By 1959, Fillmore Street was definitely happening for Slim. Both his pimping and his playing were in high demand. His first single, "You've Got the Nerve of a Brass Monkey," sold fairly well and received some national radio airplay; its success led to further releases, under both his own name and others like Charles Sims, Ron Silva, Slim & the Twilites, and Tailbone Slim. But even with a blizzard of 45s coming out, Slim was perennially broke. "I was so happy in those days just to have a record out that I forgot all about getting paid," says Slim. "They had me stuck on the fame and the girls."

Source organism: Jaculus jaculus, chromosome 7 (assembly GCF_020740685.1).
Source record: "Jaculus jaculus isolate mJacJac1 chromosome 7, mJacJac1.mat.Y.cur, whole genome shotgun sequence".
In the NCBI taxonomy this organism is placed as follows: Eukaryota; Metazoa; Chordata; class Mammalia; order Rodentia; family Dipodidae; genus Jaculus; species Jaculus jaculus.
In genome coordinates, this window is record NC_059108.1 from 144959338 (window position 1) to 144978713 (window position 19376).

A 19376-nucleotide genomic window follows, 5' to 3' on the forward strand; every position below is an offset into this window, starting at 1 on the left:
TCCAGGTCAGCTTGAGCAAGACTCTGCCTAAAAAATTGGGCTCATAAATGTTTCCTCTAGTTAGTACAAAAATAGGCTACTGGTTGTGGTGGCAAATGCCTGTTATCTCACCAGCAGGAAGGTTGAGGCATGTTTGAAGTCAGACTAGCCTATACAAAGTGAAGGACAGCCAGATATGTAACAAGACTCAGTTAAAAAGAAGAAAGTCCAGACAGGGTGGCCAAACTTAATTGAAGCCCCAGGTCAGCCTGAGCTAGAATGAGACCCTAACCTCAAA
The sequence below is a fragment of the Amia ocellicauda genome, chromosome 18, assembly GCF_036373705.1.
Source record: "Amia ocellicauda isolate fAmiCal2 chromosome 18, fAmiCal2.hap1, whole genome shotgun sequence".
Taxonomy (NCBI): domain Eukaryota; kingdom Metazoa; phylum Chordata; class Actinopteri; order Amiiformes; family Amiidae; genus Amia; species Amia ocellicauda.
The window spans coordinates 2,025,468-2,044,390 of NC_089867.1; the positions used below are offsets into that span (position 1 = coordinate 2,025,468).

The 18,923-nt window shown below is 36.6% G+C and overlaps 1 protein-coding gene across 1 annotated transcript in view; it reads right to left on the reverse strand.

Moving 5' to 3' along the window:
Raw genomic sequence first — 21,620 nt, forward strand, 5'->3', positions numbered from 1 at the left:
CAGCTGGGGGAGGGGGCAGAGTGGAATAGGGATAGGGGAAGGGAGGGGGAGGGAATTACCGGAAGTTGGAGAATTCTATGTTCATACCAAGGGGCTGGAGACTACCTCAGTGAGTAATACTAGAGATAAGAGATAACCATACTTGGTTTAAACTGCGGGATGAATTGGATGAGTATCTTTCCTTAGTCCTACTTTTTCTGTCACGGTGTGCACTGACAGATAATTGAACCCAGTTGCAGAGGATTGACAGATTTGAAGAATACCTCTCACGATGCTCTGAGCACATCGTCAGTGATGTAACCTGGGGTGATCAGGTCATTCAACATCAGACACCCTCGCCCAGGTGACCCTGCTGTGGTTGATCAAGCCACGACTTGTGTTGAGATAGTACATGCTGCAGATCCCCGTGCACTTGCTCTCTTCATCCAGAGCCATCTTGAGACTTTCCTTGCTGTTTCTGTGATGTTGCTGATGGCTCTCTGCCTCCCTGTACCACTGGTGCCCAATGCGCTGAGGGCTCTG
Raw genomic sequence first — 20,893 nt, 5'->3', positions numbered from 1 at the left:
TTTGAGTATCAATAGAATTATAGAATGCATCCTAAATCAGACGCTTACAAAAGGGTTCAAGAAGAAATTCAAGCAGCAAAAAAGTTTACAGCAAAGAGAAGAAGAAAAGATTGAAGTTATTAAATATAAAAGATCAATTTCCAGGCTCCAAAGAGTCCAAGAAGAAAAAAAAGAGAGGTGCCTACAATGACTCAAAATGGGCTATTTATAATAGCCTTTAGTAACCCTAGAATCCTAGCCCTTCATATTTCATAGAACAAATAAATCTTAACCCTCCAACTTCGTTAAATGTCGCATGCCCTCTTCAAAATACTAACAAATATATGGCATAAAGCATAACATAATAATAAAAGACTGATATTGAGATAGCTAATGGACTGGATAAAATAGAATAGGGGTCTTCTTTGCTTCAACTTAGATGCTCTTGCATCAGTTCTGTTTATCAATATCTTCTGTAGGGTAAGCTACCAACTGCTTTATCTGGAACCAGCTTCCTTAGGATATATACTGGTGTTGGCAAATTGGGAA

But Slim knew another way to get the Cadillac he so desperately wanted. Throughout the '60s and early '70s he cashed in on the sexual revolution by pimping out a stable of girls (as he recounts in great detail in American Pimp), making enough money to live quite comfortably. But, like so many bluesmen before him, Slim eventually fell on hard times.
In 1979 the law caught up with Slim, and he was sentenced to five years in a federal penitentiary in Texarkana, Texas. But he used the time productively, improving his chops. "The first thing I did when I went in was ask if I could play the organ in the prison church," he says. Slim stayed out of trouble and was released early for good behavior.
Unfortunately, his transition back into society wasn't easy. Slim returned to jail several times during the Reagan years; when he was outside, he lived in a halfway house in Oakland. But the San Francisco folk hero still had many friends, including the owner of Eli's Mile High Club, Troyce Key.